Sunday, January 6, 2008

Speeders, Beware!

Today's loose dog report comes to you from Plum Beach, Brooklyn, where at 10:00 A.M. there were four dogs, all unleashed.

On the way we passed stopped cars on the Belt Parkway and on Flatbush Avenue, south of the Belt, both accompanied by unmarked police cars. Both motorists evidently had been pulled over for speeding. When I-89 passes through Burlington, Vt., the speed limit drops (or at least used to drop) from 65 to 55. Once, within five minutes I observed four cars pulled over for speeding. We don't do that here. Traffic on both the Belt and that part of Flatbush Ave. moves at 15-20 mph above the posted speed limit, so to be caught speeding these motorists must have been going real fast. To the cops, keep up the good work.

And while you're ticketing scofflaw speeders, how about scofflaw unleashers? They are analogous. Several years ago, New Jersey raised the state speed limit from 55 mph (where it had been since the Arab oil embargo) to 65 mph with the excuse that this would conform the speed limit to the speed of prevailing traffic. Skeptics pointed out that traffic was going to move at least 10 mph above the posted speed limits, so that if you raised the speed limit to 65, people would go 75. The bureaucrats said "no, no, we'll enforce the new speed limit." Ever travel on I-78 or I-80 and try to keep up with traffic? It moves at 75 MPH, maybe more. Most people are going to cheat, somewhat--and government bureaucrats will condone it, because being people, their moral profile cannot be expected to be any higher.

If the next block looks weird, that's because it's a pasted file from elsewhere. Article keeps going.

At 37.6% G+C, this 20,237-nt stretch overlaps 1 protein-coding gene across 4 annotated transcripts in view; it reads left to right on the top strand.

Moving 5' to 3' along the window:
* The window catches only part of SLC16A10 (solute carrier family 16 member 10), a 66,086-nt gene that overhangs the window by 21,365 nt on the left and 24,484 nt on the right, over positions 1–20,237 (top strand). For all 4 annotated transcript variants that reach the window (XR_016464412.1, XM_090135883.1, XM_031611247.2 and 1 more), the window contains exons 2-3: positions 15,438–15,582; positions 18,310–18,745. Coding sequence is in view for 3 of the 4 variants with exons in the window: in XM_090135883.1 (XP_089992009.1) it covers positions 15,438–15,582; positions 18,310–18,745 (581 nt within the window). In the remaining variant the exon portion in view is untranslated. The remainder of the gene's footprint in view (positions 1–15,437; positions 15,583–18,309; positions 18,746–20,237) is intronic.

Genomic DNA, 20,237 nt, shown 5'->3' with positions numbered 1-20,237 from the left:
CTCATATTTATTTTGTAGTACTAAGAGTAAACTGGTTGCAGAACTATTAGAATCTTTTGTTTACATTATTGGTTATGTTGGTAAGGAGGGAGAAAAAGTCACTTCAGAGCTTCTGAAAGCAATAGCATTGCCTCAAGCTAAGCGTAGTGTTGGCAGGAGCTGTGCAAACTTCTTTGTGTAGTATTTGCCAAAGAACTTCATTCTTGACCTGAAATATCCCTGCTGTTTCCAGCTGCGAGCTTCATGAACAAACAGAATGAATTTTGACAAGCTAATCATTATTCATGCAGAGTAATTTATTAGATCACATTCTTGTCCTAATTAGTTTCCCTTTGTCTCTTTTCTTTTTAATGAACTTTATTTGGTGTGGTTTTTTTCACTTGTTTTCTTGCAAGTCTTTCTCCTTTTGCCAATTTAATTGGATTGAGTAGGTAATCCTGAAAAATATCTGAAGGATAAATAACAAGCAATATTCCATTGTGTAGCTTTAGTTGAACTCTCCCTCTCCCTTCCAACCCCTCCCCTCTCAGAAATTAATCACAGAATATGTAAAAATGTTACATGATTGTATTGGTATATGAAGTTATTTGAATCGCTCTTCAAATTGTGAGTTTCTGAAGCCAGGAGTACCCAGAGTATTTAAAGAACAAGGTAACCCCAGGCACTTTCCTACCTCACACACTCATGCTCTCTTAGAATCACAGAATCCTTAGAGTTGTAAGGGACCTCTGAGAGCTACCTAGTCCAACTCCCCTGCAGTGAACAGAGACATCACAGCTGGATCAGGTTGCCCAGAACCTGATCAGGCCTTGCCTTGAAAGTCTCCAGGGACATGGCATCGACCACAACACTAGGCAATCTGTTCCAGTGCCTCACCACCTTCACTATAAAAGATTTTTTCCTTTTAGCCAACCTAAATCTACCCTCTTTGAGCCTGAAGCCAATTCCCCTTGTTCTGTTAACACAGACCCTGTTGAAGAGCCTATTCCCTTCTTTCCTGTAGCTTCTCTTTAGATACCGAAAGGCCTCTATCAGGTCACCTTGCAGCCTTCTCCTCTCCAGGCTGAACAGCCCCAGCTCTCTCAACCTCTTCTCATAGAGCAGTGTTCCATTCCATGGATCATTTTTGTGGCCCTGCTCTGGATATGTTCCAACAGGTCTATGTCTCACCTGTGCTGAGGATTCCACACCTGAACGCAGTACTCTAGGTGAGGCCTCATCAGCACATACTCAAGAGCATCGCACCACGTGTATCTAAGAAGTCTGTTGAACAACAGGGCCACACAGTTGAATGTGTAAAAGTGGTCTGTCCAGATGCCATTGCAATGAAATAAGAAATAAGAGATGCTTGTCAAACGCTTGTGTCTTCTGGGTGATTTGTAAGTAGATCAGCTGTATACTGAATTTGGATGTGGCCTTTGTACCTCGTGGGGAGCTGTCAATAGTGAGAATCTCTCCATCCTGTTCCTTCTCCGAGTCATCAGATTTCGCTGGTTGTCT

Dog owners cheated before there were "courtesy hours". "Courtesy hours", which expanded the seemingly permissible base, correspondingly expanded the base on which the owners would cheat; but since courtesy hours were at least unofficial and not particularly well known, the cheating beyond the courtesy hours was somewhat limited--the equivalent of driving 65 mph in a 55 mph zone, but not more, knowing that the cops gave you 10 mph leaway. Formally codifying courtesy hours, and then compounding the felony by making it pretty clear that the leash law won't be enforced at all--the new "courtesy hours"-- is the equivalent of raising the speed limit to 65 and pulling all of the cops off the road. The effectively permissible speed, for off-leash purposes, is not just 75; it's 120, and rising.